Abbotsbury, New South Wales

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SydneyNew South Wales
Calmsley Hill Farm, Abbotsbury
Population4,253 (2016 census)[1]
 • Density3,270/km2 (8,500/sq mi)
Area1.3 km2 (0.5 sq mi)
Location39 km (24 mi) west of Sydney CBD
LGA(s)City of Fairfield
State electorate(s)Mulgoa
Federal division(s)Fowler, McMahon
Suburbs around Abbotsbury:
Horsley Park Horsley Park Bossley Park
Cecil Park Abbotsbury Edensor Park
Cecil Hills Cecil Park Bonnyrigg Heights

Abbotsbury is a suburb of Sydney, New South Wales, Australia 39 kilometres west of the Sydney central business district in the local government area of the City of Fairfield. Abbotsbury is part of the Greater Western Sydney region.

Most of the suburb's estates were built in the late 1980s and early 1990s, although a few acres of undeveloped land in the north-west area was subdivided and developed in the early 2010s. The western border of the suburb is delineated by a line of pine trees, which gives privacy to the homes backing onto the farmlands.


Abbotsbury was named from Major Edward Abbott, a Canadian born soldier who arrived in New South Wales in 1790. Abbott was granted land in what is now Abbotsbury in 1806 although sold it to William Browne in 1810. The estate remained intact until the late 19th century when it was subdivided into small farms and it remained a rural area until the late 20th century when residential subdivision began. The name for the suburb was approved in 1991.[2][3][4]


According to the 2016 census, there were 4,253 residents in Abbotsbury. 62.7% of residents were born in Australia. The most common countries of birth were Iraq 7.0%, Italy 3.5%, Vietnam 2.7%, Philippines 1.5% and Croatia 1.4%.

The most common ancestries were Italian 18.4%, Australian 12.3%, English 9.3%, Assyrian 6.4% and Croatian 4.4%.

51.9% of people only spoke English at home. Other languages spoken at home included Assyrian Neo-Aramaic 7.0%, Italian 6.5%, Arabic 4.5%, Vietnamese 3.5% and Spanish 3.3%.

The most common responses for religion were Catholic 56.0%, No Religion 7.0%, Eastern Orthodox 6.7%, Anglican 4.7% and Assyrian Church of the East 4.3%. Overall, Christianity was the largest religious group reported overall (84.4%).[1]


Abbotsbury is best known for Calmsley Hill Farm, which is located on the western side of the suburb.[5]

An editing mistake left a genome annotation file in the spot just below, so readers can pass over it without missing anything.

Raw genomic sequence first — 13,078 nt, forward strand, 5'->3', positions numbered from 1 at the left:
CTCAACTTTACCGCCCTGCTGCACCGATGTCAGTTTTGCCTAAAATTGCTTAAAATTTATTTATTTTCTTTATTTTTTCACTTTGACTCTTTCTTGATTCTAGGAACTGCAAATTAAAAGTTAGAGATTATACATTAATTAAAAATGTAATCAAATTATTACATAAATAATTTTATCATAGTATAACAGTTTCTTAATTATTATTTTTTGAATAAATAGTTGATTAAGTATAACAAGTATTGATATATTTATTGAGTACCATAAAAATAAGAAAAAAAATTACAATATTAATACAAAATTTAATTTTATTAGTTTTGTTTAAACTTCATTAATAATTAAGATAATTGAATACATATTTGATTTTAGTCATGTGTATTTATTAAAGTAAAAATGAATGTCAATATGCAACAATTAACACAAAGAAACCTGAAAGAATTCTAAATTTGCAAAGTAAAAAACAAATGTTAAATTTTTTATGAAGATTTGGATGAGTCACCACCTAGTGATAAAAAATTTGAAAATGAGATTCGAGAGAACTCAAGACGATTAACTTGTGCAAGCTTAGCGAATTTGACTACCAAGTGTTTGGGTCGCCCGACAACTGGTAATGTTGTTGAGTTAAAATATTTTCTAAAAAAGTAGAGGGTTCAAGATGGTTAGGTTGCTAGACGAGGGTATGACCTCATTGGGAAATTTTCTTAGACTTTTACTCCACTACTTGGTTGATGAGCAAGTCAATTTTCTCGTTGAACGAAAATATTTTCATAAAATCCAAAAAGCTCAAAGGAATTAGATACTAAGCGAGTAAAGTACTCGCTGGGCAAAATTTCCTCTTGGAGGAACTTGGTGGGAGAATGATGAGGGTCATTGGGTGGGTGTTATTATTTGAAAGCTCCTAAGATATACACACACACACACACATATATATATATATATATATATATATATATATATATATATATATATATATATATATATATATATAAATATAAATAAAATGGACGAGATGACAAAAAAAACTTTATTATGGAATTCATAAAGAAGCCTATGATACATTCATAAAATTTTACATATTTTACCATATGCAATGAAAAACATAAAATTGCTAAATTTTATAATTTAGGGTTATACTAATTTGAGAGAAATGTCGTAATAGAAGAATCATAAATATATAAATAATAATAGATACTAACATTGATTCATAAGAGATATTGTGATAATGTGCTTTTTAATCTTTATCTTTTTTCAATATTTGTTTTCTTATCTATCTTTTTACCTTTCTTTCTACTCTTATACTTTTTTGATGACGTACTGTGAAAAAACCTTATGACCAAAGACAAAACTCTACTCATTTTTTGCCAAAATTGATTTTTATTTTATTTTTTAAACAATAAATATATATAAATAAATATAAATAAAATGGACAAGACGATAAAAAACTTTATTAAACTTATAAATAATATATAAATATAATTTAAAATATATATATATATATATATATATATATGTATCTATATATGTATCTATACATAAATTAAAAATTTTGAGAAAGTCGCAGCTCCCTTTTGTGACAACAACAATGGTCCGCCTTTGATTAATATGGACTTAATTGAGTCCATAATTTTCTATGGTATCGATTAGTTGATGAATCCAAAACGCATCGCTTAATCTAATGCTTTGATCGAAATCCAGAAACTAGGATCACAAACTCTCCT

In the north-west of the suburb lies the Western Sydney Parklands, which sits on a hilly ridge. On these large hills there are a few recreational spots, such as Moonrise Lookout and Sugarloaf Ridge. They are both adjacent to each other and would feature a panoramic view of all of Sydney, where the city skyline may be seen from there. Families enjoy to picnic and walk in these area, and even come here to view the new years fireworks from Sydney Harbour.

Commercial area[edit]

The suburb has a small shopping complex, including a grocery store, a vet, a hairdressers, a barber, a cafe and a small Italian restaurant. Abbotsbury's telephone and internet runs off the Edensor Park Exchange. iiNet's and TPG's ADSL2+ service as well as general ADSL, Cable and NBN are available in the area.

Abbotsbury is also one of the safest suburbs in Western Sydney, due to the fact that the only entrance is on the east.[citation needed] The north and west of Abbotsbury leads to a national park and there are no roads here although there are a number of firetrails.


Abbotsbury is serviced by the region three bus operator Transit Systems. The 808 and 806 buses come through here. The most common form of transport used by residents is private vehicle.

Sport and recreation[edit]

The Western Sydney cycling path passes through Abbotsbury. Stretching far along Western Sydney, the cycling path passes through the Calmsley Hill City Farm (previously known as Fairfield City Farm), which is located at the Western Sydney Regional Park. Calmsley Hill City Farm was used during the 2000 Sydney Olympics for the mountain biking events.[6] The biking tracks remain.[7]

The suburb also has a sporting field named Stockdale Reserve. It is mainly used for soccer cricket and rugby league, depending on the time of year. Adjacent to this park, there are several ponds, home to many species of birds, mainly ducks. Within the Reserve is a shared pathway for pedestrians and cyclists.


In 2015, the median sale price of houses in the area was $1,198,750. Abbotsbury contains some large properties on the outskirts, some blocks reaching sizes over half of an acre, which is rare to find in the suburbs of Sydney. Withers Place, located in the north of Abbotsbury, is the most expensive and affluent with a medium price of $2,700,000.[8]


  1. ^ a b Australian Bureau of Statistics (27 June 2017). "Abbotsbury (State Suburb)". 2016 Census QuickStats. Retrieved 28 June 2017. Edit this at Wikidata
  2. ^ "Abbotsbury". Fairfield City Council. Archived from the original on 17 August 2008. Retrieved 12 June 2008.
  3. ^ "Abbott, Edward (1766–1832)". Australian Dictionary of Biography Online. Retrieved 12 June 2008.
  4. ^ "Abbotsbury". Geographical Names Register (GNR) of NSW. Geographical Names Board of New South Wales. Retrieved 12 June 2008. Edit this at Wikidata
  5. ^ "Fairfield City Farm". Fairfield City Council. Archived from the original on 2 August 2008. Retrieved 12 June 2008.
  6. ^ 2000 Summer Olympics official report. Archived 9 November 2000 at the Wayback Machine Volume 1. p. 374.
  7. ^ "Fairfield City Farm: History". Fairfield City Council. Archived from the original on 6 May 2008. Retrieved 12 June 2008.
  8. ^ "Abbotsbury suburb profile". Fairfax. Archived from the original on 15 June 2011. Retrieved 12 June 2008.

Coordinates: 33°52′30″S 150°51′43″E / 33.875°S 150.862°E / -33.875; 150.862